Can Us Dieters Really Have Our Cake and Eat it, too?
What offers more success? Cutting tempting foods out? Or learning moderation?
Posted Nov 21, 2015
Lately, there's been a common question that I seem to be asked over and over again: "Why aren't you a professional model?"
No, wait... That's not the common question.
The actual question is one that lots of people do ask me: "How do you eat decadent foods without gaining back any of the 250-plus pounds that you lost over a decade ago?"
The question comes as a result of me posting pictures of my freshly-baked bread creations and other occasional treats to the Just Stop Eating So Much! Facebook page—usually on weekends when I'm in the mood to explore my inner Martha Stewart. There's nothing like the smell of fresh-baked goodies wafting through the house. A recent baking endeavor resulted in a loaf of Sour-Cream-Blueberry Bread. And when enjoyed fresh out of the oven with (heaven forbid!) cream cheese, it makes for a wonderful treat that delights almost all the senses.
Did you catch the key word in the paragraph above? Treat.
Fresh-baked bread with cream cheese is not something I eat daily. Sometimes not even weekly. But it is something I enjoy in moderation. Even if I'm being strict with my eating plan (something that, for the record, I'm always paying close attention to, even when "treating" myself).
When working to get or to stay healthy, any food and drink requires portion control. This is as true for green beans as it is for fresh-baked breads. That's what moderation is all about. And whether you incorporate moderation into your lifestyle before, during or after a diet, it's something you're going to want to master at some point.
The reason I keep drilling the concept of moderation into your heads is because I'm constantly drilling it into my own. Believe me, I'm human. I get it. I want to take the whole loaf of fresh-baked Sour-Cream-Blueberry Bread, put it in a big bowl, add a vat of vanilla ice cream and find a big ol' spoon. But this is when I quickly remind myself that this is what 450-pound Gregg would do. Not 175-pound Gregg.
The differences build from there. 450-pound Gregg, while eating every last bite of the full loaf, the ice cream and whatever else could be used as a topping (an entire package of Oreo cookies, for example), would be telling himself that "this is the last time I'll ever eat this kind of food." 450-pound Gregg would devour every last bite—perhaps even while standing up or watching TV. (In other words, he wouldn't go to the trouble of putting out a placemat and making for a nice presentation and a relaxing eating experience—AKA he wouldn't be eating mindfully.)
450-pound Gregg would then be in great physical pain from eating so much all at once. And he'd likely repeat this same ritual ("last supper before starting the diet") the very next day—if not the very next meal.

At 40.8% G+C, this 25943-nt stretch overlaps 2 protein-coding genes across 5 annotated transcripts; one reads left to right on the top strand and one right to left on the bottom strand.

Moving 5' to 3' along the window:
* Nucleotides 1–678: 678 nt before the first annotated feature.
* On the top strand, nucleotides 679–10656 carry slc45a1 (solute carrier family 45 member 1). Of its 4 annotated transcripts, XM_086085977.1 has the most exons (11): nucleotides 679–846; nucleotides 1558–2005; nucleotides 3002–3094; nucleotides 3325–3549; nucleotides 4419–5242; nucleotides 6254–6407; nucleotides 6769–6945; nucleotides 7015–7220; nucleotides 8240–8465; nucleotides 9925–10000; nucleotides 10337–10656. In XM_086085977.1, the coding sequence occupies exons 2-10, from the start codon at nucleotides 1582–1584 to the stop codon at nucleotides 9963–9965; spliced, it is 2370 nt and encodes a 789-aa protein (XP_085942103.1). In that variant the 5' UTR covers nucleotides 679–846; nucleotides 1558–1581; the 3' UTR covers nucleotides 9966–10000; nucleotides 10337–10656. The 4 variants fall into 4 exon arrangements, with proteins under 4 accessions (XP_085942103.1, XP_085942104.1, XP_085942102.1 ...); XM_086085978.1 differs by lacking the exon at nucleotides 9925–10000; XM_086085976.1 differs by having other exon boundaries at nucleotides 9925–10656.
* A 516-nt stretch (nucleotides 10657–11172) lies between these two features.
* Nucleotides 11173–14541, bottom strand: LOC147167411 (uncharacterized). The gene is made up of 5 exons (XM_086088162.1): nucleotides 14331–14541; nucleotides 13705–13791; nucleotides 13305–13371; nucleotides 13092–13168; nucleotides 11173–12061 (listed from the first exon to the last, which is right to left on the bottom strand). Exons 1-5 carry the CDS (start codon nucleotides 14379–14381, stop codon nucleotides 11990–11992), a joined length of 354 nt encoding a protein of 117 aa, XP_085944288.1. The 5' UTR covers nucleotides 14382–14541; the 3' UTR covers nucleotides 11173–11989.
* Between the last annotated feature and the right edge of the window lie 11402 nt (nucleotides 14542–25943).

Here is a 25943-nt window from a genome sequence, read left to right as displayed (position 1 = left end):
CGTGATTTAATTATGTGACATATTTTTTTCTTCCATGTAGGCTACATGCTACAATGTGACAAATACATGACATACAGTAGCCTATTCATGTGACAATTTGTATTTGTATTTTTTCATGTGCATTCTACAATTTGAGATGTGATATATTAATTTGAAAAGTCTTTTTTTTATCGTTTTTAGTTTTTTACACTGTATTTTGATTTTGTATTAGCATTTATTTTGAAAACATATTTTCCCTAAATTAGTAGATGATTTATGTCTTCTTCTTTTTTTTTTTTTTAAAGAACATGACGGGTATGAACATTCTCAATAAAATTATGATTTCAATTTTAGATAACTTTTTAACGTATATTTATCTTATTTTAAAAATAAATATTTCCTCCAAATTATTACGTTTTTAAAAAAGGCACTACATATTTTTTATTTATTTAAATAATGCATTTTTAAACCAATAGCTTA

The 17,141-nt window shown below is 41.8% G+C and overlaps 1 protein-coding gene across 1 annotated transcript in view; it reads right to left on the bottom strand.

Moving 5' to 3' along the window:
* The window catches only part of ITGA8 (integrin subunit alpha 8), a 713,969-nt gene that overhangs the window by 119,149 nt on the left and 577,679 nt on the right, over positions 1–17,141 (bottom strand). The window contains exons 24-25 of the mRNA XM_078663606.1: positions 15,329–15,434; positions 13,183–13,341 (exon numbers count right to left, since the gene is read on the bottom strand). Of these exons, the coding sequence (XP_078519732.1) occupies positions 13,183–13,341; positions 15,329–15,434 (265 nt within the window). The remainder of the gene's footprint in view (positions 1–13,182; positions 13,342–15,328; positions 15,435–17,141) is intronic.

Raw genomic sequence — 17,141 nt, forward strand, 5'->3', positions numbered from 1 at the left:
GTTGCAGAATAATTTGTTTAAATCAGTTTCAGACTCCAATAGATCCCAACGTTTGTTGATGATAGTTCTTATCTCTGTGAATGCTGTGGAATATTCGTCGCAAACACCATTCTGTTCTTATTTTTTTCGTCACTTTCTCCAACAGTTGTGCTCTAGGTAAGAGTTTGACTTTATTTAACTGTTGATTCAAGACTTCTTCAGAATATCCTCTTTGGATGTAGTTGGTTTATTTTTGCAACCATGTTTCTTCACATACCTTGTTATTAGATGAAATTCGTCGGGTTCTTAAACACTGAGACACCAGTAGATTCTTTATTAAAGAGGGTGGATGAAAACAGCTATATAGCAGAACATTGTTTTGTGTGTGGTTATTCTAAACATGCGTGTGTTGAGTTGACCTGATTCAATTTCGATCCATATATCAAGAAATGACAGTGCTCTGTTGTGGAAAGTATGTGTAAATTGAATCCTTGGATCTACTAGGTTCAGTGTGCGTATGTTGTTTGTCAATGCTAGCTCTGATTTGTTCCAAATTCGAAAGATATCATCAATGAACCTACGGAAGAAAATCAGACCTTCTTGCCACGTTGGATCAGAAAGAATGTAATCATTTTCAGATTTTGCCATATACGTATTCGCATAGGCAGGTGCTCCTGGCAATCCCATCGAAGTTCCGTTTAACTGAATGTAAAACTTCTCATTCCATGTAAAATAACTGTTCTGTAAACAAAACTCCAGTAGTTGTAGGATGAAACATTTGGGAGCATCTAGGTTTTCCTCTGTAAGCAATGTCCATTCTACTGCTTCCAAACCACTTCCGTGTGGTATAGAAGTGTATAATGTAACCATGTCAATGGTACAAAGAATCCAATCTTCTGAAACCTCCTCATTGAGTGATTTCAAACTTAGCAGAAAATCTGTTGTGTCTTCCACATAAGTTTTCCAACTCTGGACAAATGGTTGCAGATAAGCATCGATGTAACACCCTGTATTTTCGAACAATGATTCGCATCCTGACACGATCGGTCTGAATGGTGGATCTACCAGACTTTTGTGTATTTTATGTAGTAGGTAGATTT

Contrarily, 175-pound Gregg would let the bread cool, then immediately slice it up, based on reasonable serving sizes. In this case, he would cut about 12 slices into a nine-inch loaf. He would then go a step further, and put the unused portions into individual containers for future use. All without lapping up any crumbs. These containers with the separated portions would be saved in the fridge or even the freezer. And since the slices are stored in portion-sized containers, the temptation to overdo it would be greatly minimized—both now and in the future.
175-pound Gregg would place his current portion on a cute bistro-style plate and sit down and eat the reasonable portion (even with a small amount of low-fat cream cheese and with half of a banana, sliced up). 175-pound Gregg would enjoy this eating experience for all it's worth. Afterward, he would realize he's full and, more importantly, satisfied, and look forward to enjoying this treat again in the future. It should also be noted that 175-pound Gregg also got his butt to the gym before 5:00 a.m.—yes, even on a weekend morning—before he mixed up the batter and baked the bread.
I'm going to stop talking about myself in third person now because I don't want to be one of "those people." But hopefully you get the point. One person's routine vs. another's. Only, in actuality, it's the same person—with only about 250-plus excess pounds separating these two different ways of enjoying fresh baked bread.
Small differences? Maybe. But consistent differences? Totally. Differences that result in better thoughts, better digestion, a better body and better health. And that, my friends, is a recipe for something most delicious indeed.